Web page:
A: This is a major misconception. “None” can be a singular pronoun if it’s referring to “not one” or “no part,” but it also can be plural when referring to “not any.” None of the apple was eaten. “Apple” is a singular item, so you’d use the singular verb “was.” But: None of the ballplayers were on the team bus after the game. Here, “none” refers to “not any of the ballplayers” just as much as it refers to “not one of the ballplayers,” so it can be plural. Pluralizing it not only makes it a clearer sentence, but also makes it less awkward to read.

Q: Is it true that the best way to start my novel is with action?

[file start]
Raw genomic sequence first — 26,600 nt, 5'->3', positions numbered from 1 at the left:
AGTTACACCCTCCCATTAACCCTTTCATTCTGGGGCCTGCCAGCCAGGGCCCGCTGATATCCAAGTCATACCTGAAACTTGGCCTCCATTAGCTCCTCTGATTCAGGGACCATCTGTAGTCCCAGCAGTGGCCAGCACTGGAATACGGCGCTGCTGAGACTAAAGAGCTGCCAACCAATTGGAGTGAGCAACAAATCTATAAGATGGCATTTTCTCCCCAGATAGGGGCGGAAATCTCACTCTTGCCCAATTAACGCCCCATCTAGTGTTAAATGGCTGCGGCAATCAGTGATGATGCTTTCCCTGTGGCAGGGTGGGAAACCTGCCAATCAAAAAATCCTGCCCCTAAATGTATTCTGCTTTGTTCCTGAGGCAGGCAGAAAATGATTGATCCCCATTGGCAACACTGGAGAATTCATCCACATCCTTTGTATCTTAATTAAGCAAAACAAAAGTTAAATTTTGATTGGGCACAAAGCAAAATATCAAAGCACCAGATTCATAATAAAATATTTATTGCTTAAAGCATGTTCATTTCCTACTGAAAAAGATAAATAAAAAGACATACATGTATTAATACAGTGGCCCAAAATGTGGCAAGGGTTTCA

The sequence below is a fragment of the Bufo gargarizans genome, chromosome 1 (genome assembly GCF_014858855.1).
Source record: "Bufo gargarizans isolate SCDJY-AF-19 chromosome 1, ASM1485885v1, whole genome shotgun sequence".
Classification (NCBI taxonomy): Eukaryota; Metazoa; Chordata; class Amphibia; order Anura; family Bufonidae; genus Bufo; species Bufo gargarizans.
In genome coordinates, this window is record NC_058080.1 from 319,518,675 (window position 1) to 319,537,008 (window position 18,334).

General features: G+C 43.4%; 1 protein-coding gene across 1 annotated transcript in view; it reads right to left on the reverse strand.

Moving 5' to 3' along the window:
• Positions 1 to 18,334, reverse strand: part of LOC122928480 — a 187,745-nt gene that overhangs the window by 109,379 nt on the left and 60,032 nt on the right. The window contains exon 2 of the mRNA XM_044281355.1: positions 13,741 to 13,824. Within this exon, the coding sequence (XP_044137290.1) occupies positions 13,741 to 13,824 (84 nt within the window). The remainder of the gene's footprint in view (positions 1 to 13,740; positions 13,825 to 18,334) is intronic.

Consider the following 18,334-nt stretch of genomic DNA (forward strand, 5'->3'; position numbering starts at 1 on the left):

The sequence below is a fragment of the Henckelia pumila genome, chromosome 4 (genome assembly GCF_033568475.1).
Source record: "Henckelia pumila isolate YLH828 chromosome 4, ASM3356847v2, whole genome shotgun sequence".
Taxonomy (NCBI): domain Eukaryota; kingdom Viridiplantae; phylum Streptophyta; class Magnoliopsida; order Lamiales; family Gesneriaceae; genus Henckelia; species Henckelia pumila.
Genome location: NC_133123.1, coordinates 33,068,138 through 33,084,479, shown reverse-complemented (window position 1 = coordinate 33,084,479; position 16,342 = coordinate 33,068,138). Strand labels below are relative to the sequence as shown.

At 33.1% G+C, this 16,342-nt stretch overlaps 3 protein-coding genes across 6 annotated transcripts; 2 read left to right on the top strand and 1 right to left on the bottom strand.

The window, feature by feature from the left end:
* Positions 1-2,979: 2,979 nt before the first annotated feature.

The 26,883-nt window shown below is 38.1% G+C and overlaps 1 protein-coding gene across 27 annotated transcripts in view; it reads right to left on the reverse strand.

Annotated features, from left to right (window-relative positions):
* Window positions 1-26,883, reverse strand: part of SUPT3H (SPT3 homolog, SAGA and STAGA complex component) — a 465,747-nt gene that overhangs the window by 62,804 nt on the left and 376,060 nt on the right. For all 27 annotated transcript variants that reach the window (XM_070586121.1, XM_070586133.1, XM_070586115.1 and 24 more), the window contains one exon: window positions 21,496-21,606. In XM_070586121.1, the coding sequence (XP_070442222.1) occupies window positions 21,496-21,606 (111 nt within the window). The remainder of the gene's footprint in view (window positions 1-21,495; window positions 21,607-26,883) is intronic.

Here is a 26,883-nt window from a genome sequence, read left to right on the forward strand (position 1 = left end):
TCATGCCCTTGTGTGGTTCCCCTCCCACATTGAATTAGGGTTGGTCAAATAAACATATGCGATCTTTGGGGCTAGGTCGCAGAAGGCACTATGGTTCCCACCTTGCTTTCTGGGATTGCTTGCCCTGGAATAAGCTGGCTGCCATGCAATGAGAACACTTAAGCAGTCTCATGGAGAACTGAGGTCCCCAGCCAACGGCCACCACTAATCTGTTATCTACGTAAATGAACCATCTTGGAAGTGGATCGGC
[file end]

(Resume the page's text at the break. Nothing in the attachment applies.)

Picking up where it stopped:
A: The commonly accepted “rule” that you should begin your novel with action has a flaw—and it’s a major one: What good is the action if it isn’t grounded in context that’s important to the story or draws you to the main character? It’s much, much better to start your story with tension, like a character conflict or a character who’s not getting what he wants. This gives the reader a reason to feel connected.

Q: Isn’t it wrong to begin a sentence with “and,” “but” or “because”?
A: Conjunctions such as “and,” “but” and “because” join together clauses, phrases, words or sentences (that’s right, sentences). There’s no definitive rule prohibiting writers from using this great device at the beginning of a sentence; in fact, starting with a preposition can give your sentence a much-needed dramatic effect. And you can take that to the bank.